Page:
Fondacao de Serralves

Without a doubt, the artistic genre that has undergone the most radical transformations in recent decades is sculpture. In the ’60s and ’70s, these metamorphoses were formal in nature and they contributed to what became known as the “expansion of the sculptural field.” In the ’80s and early ’90s, on the other hand, it was sculpture’s role as public art, its relation to social spaces, and to everyday life that was the object of debate.

Because the revolutionary and utopian visions of the avant-garde have yet to be fulfilled, it is necessary to raise the question of sculpture’s place once again. It is this question that Dan Cameron lucidly addressed in “Threshold: Ten American Sculptors,” an exhibition of work by the youngest generation of American artists. For these artists, the “extension” of the sculptural field cannot be resolved simply by adding new “nonsites.” In effect, it seems that no site—no matter how strange, marginal, or borderline—remains that has not already been invaded by sculpture. It seems that, rather than attempting to transcend the boundary between art and life, the place from which sculpture may most effectively exercise its symbolic power is on the border between the two.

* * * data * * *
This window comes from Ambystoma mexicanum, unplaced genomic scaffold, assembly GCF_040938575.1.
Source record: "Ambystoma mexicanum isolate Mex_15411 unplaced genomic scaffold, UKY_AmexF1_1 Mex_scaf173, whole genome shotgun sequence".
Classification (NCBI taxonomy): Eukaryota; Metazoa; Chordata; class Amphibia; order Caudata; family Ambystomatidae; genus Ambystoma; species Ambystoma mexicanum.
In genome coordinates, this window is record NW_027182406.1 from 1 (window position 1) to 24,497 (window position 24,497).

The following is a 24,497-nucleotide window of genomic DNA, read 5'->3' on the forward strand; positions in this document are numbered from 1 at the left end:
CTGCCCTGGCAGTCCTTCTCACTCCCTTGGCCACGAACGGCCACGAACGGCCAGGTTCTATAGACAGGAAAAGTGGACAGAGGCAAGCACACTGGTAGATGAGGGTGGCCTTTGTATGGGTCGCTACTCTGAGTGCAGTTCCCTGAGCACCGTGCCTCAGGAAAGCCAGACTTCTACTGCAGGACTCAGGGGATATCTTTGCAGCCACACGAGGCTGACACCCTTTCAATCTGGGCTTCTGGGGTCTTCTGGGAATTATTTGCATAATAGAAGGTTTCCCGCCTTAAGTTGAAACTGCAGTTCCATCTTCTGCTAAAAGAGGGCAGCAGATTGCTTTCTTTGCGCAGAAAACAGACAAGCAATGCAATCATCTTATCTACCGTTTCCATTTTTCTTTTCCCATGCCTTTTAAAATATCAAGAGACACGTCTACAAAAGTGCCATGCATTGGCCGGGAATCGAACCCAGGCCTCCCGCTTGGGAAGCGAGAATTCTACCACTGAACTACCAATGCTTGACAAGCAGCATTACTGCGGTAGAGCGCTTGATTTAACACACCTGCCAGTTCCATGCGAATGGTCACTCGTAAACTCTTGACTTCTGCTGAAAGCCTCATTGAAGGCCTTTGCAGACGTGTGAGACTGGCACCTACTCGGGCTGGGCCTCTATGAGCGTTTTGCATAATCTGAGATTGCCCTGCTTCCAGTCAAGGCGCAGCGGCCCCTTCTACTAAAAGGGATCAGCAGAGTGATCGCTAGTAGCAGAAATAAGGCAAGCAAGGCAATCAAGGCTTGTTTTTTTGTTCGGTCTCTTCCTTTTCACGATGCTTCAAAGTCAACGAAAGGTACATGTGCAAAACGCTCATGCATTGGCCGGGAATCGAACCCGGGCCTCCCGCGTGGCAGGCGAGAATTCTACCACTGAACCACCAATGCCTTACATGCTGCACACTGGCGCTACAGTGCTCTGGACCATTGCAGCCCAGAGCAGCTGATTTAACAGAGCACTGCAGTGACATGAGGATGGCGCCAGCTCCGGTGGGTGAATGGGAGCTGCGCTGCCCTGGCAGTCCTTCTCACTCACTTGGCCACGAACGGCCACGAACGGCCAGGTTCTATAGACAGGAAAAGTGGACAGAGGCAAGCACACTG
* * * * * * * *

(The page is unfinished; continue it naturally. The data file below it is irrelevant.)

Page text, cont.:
The Fundação de Serralves is surely the best of all possible places to mount such an exhibition, given the palace’s own architectural rhetoric; it was a private palace at the turn of the century and was recently converted into a public cultural foundation. Surrounded by a series of ravishing gardens—from the Baroque to the Romantic—and farmland, this palace seems to embrace the distance that separates heaven from earth, public from private, and utopia from reality.

The dynamic between interior and exterior was the fundamental tension explored in this show, and it was this tension that Cameron asked the artists he selected to address. With greater or lesser success, the artists produced a series of pieces that, if they did not elude the already academicized concept of the site-specific, also did not limit themselves to engaging the history of the place or the country. Thus, with the exception of a few knowing winks to the very well-informed viewer—for example, the piece that Tony Feher placed in the garden comprising “typically Portuguese” trash cans, or Millie Wilson’s piece that referred to the private life of one of the palace’s previous inhabitants—the various sculptures seemed divorced from any specific cultural references. Three of the most suggestive works were Daniel Oates’ sculpture—an ironic sublation of the interior/exterior dialectic—Meyer Vaisman’s My Parent’s Closet, 1995, placed in one of the gardens and definitely one of the best pieces he has ever created; and, most especially, Kristin Oppenheim’s identical interior and exterior audio and video installations. The exquisite poetic sensitivity of Oppenheim’s work encouraged us to wander through the house and garden, to surrender to a place marked by that unmistakable saudade (yearning) that is the Portuguese form of melancholy.

José Luis Brea

Translated from the Spanish by Vincent Martin.